Express paths and routes

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metrolord
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Express paths and routes

Post by metrolord » 16 Nov 2019, 17:36

Hello everyone.
Since Rijndam has alot of lines (and probably some of them are very full, like M2 for example), it will take alot of time to ride through all minor stations, where almost noone exits. So express routes will reduce the ridership and will make stations less full. An express route stops at major stations where most of people exits, or popular, mostly full stations. New York's subway system uses the same method, but there are special paths for expresses, that are not passing the platform. They are going in the center of station (platforms are in left and right side). Like on this photo:
500px-MTA_NYC_Subway_F-express_train_at_Fourth_Ave.jpg
500px-MTA_NYC_Subway_F-express_train_at_Fourth_Ave.jpg (50.96 KiB) Viewed 635 times
This metod will keep expresses always going fast and not slowing down and stopping only on their stations, plus it will be more safer.

Do you agree with this metod?
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Sjoerd
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Re: Express paths and routes

Post by Sjoerd » 16 Nov 2019, 18:32

I am personally not a fan of express services on a metro line.
If they share tracks, that reduces the overal capacity of the line, as making timetbales involving different average train speeds will mean lower achievable train frequencies (can't send an all-stop metro every 3-4 minutes if you have to make room for express services too). And an express train that is behind a delayed normal train.... Loses the whole reason it exists (its not fast anymore).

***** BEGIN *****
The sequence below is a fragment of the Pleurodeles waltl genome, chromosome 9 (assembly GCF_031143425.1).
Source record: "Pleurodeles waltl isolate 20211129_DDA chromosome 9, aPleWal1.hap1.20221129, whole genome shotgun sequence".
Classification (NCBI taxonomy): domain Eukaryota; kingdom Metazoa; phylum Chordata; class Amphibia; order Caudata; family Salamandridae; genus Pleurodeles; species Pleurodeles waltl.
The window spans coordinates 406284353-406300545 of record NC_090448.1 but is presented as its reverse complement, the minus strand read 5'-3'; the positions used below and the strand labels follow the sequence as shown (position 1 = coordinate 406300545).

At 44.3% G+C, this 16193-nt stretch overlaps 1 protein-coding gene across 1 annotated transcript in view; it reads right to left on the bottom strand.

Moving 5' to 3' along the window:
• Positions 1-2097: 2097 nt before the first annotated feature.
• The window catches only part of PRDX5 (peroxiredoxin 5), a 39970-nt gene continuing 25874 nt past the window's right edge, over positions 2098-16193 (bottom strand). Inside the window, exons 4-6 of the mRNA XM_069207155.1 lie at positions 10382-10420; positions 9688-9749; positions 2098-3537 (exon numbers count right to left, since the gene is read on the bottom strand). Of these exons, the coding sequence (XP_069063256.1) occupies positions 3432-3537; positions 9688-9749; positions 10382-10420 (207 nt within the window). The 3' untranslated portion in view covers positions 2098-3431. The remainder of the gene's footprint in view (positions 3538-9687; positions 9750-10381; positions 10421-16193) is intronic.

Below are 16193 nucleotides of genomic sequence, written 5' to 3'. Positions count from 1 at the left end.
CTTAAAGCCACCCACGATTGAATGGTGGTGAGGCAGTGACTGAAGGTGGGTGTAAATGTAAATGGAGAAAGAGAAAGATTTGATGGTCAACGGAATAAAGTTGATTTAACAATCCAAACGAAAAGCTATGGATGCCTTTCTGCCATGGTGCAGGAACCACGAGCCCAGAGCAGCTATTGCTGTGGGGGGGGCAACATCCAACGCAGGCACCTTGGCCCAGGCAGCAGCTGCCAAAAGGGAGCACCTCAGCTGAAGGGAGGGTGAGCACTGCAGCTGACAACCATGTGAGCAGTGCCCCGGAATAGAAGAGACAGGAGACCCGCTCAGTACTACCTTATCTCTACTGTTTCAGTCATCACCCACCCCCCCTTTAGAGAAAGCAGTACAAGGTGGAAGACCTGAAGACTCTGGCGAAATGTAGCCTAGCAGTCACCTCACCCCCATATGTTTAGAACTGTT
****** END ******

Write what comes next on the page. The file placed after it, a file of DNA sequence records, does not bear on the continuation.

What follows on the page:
And a metro is in itself already an express service, if you compare it to the road-level public transport (trams and busses).

Ofcourse, if the express service has its own tracks all the way.... Then it becomes in effect a separate line with all trains on those tracks again with the same average service speed. And then, it doesn't realy matter if they pass a local station on separate tracks in the middle, or bypasses that station altogether through a separate route.

Before introducing express services in a metro network, ask these questions:
  • How many passengers will benefit from this?
  • How much time will they safe (and is that worth setting up the service)?
  • Will there be any negative effects on existing services, and if yes, for how many passengers?
  • Is it possible to introduce the service reliably (with minimal risk of service delays to itself or to other trains)?
  • Will the service attract more passengers? After all; the extra income will be needed to offset the costs of setting it up.
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metrolord
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Re: Express paths and routes

Post by metrolord » 16 Nov 2019, 19:07

First question. So, i'm not saying about all the passengers. Passengers from suburbs are more needed in that service (you want to go to museum quickly but it will take alot of time passing minor stations) going to city and less needed in that service, going to home, back to village or small city.
Second question. Simple way to make it more safer - remove some trains from the line and send them to the depot for stock, or to another line where they are not enough. That will reduce a stopped-on-a-station crashes, when train 1 is going to the station, and train 2 is stopped on the station.
Third question. Probably, more delays (sometimes) and longer waiting time.
Fourth question. As mentioned in second answer, some trains can be removed from line to the depot stock or to another line.